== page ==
Japan Geoscience Union Meeting 2019

Presentation information

[E] Poster

S (Solid Earth Sciences ) » S-IT Science of the Earth's Interior & Techtonophysics

[S-IT26] New perspectives on the geodynamics of East Asia

Wed. May 29, 2019 5:15 PM - 6:30 PM Poster Hall (International Exhibition Hall8, Makuhari Messe)

convener:Timothy B Byrne(University of Connecticut), Asuka Yamaguchi(Atomosphere and Ocean Research Institute, The University of Tokyo), Jonny Wu(University of Houston), Kyoko Okino(Atmosphere and Ocean Research Institute, The University of Tokyo)

[SIT26-P01] Geochemical characteristics of effusive rocks (greenstones) in the Hidaka Belt, Hokkaido, Japan

*Toru Yamasaki1, Futoshi Nanayama1 (1.Geol. Survey of Japan (AIST))

Keywords:Hidaka Belt, greenstones, trace elements

Igneous rocks in a subduction complex typically occur as greenstones, and petrological and geochemical investigations of such greenstones can provide important insights into the oceanic magmatism, origin of the accretionary complex, and growth of the continental margin. The Hidaka Belt in Central Hokkaido, Japan consists of an early Paleogene subduction complex, referred to as the Hidaka Supergroup (HSG), dominated by clastic rocks. Locally, the terrigenous sediments of the HSG were intruded by the contemporary, normal-type mid-ocean ridge basalts (“in situN-MORBs”) that were formed at an oceanic ridge near the Eurasian continent (Miyashita and Katsushima, 1986: GSJ). The southern area of the HSG has been referred to as the Nakanogawa Group (NKG), which gradually leads to the high-temperature Hidaka metamorphic belt (HMB) in the western part. The lower sequence of the HMB consists mainly of high-grade metabasites, which are assumed to be equivalent to the N-MORBs in the HSG, based on their geochemical features. Recently, Yamasaki and Nanayama (2018a: Lithos) reported about the unique Daimaruyama greenstones from the NKG, formed by an immature intra-oceanic arc-type volcanism. In addition, highly-alkaline basalts, presumably formed at the seamount, exist as exotic blocks in the NKG and are named as Tachiiwa blocks (Owada et al., 1992: JMPEG). In fact, the N-MORBs in the HSG and the Tachiiwa alkaline rocks are characterized by the whole-rock major and minor element geochemistry, but the trace element geochemistry, including the rare earth elements (REEs), has not been reported yet for these rocks. Therefore, we collected 18 samples of greenstones from the entire Hidaka Belt and examined their whole-rock major and trace element geochemistry.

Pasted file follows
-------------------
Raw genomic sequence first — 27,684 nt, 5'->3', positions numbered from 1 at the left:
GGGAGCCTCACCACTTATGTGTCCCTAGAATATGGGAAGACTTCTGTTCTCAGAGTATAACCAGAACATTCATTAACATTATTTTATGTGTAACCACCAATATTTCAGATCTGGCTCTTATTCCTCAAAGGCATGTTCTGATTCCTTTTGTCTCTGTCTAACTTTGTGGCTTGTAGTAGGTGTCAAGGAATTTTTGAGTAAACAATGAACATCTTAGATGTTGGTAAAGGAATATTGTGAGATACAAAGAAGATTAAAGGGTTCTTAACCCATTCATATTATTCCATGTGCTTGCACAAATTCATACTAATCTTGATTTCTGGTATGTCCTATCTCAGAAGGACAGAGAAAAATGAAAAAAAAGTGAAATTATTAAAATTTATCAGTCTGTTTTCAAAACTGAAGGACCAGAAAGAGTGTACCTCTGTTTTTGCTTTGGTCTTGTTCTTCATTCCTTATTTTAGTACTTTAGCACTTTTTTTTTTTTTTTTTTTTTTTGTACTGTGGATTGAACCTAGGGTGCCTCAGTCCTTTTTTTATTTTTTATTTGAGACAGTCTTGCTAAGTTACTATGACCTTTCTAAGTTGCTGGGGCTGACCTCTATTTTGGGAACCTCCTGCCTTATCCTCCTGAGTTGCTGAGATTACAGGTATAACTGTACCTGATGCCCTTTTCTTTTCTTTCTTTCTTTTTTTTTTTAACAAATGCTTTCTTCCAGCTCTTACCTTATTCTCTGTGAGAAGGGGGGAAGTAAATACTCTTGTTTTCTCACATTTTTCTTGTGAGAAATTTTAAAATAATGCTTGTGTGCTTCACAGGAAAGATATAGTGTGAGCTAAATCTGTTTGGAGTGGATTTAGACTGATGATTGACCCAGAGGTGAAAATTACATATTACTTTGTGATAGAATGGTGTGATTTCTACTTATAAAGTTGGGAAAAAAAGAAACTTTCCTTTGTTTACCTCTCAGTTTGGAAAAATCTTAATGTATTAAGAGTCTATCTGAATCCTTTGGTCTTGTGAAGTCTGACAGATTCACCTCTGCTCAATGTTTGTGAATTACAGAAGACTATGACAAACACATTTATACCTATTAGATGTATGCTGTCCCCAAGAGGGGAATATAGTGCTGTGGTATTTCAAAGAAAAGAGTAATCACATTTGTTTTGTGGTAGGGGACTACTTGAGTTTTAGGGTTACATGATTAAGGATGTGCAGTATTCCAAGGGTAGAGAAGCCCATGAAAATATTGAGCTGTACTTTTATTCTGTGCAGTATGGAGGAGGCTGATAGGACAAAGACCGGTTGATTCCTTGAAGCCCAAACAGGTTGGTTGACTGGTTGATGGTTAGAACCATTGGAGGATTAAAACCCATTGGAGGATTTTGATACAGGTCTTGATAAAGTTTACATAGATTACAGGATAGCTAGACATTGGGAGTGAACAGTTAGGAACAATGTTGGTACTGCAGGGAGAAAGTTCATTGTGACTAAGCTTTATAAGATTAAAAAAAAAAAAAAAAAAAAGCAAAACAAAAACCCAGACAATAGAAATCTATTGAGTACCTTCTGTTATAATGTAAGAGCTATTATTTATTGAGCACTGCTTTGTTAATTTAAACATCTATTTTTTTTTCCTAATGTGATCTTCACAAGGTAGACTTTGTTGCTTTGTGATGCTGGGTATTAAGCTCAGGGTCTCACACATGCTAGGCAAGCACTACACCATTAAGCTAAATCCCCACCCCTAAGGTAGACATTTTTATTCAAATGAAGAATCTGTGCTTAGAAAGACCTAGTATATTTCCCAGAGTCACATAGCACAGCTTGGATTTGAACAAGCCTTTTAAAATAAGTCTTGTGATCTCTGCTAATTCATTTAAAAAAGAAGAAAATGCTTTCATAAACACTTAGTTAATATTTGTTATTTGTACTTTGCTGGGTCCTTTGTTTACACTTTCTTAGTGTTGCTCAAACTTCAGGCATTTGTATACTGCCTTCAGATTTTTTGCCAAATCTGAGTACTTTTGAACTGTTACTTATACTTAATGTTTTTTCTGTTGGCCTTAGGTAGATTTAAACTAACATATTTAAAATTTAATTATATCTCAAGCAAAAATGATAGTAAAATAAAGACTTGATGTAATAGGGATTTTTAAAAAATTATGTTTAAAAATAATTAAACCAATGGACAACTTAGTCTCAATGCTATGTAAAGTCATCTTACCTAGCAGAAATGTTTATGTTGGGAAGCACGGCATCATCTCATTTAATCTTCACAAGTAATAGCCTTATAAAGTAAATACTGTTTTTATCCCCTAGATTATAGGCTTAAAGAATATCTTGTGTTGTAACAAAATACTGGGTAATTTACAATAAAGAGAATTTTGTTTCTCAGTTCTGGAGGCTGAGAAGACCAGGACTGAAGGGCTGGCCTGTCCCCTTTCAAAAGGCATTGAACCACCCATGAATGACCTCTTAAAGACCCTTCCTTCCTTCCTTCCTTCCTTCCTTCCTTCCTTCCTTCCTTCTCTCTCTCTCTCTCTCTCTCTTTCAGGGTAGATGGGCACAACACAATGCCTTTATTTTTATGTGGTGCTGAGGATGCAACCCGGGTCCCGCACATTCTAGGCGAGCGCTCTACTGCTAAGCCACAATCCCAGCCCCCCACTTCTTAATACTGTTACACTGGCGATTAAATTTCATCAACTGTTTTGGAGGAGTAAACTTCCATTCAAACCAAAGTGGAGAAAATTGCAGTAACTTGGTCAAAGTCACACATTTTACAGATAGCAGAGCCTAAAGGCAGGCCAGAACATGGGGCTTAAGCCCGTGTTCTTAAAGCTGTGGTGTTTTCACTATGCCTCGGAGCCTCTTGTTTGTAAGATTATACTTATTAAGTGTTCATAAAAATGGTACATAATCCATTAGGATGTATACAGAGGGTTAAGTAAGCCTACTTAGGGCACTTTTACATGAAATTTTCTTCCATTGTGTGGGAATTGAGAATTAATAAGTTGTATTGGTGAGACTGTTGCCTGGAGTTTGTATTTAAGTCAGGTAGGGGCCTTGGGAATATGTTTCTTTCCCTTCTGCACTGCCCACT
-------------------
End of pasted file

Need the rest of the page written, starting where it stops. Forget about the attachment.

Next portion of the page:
Including those in our previous reports (Yamasaki and Nanayama, 2018a, b: JpGU Abs.), there are three distinct types of greenstones in the Hidaka Belt. The first type are the MORB-type greenstones which show relatively flat chondrite-normalized (CN) REE patterns and N-MORB-normalized (NMN) multi-element patterns with Ti/V = 26–53 and Zr/Nb = 21–117. Although Miyashita and Kiminami (1999: MemGSJ) showed the flat NMN minor element (Nb, P, Zr, Ti, and Y) patterns of basalts from the northern HSG, trace element patterns of the MORB-type rocks in this study show rather light REE (LREE)-rich NMN multi-element patterns. The second type are the ocean island basalt (OIB)-type greenstones. The NMN multi-element and CN REE patterns for this type of greenstones show a gentle slope up to the left, with Ti/V>62 and Zr/Nb<15. The third type are the Daimaruyama greenstones. This type of greenstones show similar NMN multi-element patterns and CN REE patterns to those in the OIB-type, but with a clear relative depletion of Nb, Ta, and Ti. In addition, their Ti-V relations are similar to those in the MORB-type greenstones.

MORB-type greenstones are distributed from the northernmost part of the HSG to the southern Rakko River area in the NKG. OIB-type greenstones occur in the Tachiiwa block and the Rakko River area. Daimaruyama greenstones occur only in the Daimaruyama megablock in the NKG. Since the Tachiiwa and Daimaruyama blocks are presumably derived from the neighboring Tokoro Belt, the absence of the OIB-type and Daimaruyama greenstones in the northern HSG implies a difference in provenance between the HSG and NKG. The MORB-type greenstones do not show the typical N-MORB-type (LREE-depleted) trace element patterns, whereas the metabasite in the HMB shows the typical N-MORB-type geochemical features. In addition, the distribution of the MORB-type greenstones is separated from the metabasites of the HMB in the southern Hidaka Belt. These lines of evidence suggest that the protolith of the HMB is not an equivalent of the “in-situMORB” in the HSG, and is probably an accreted fragment of the older oceanic plate.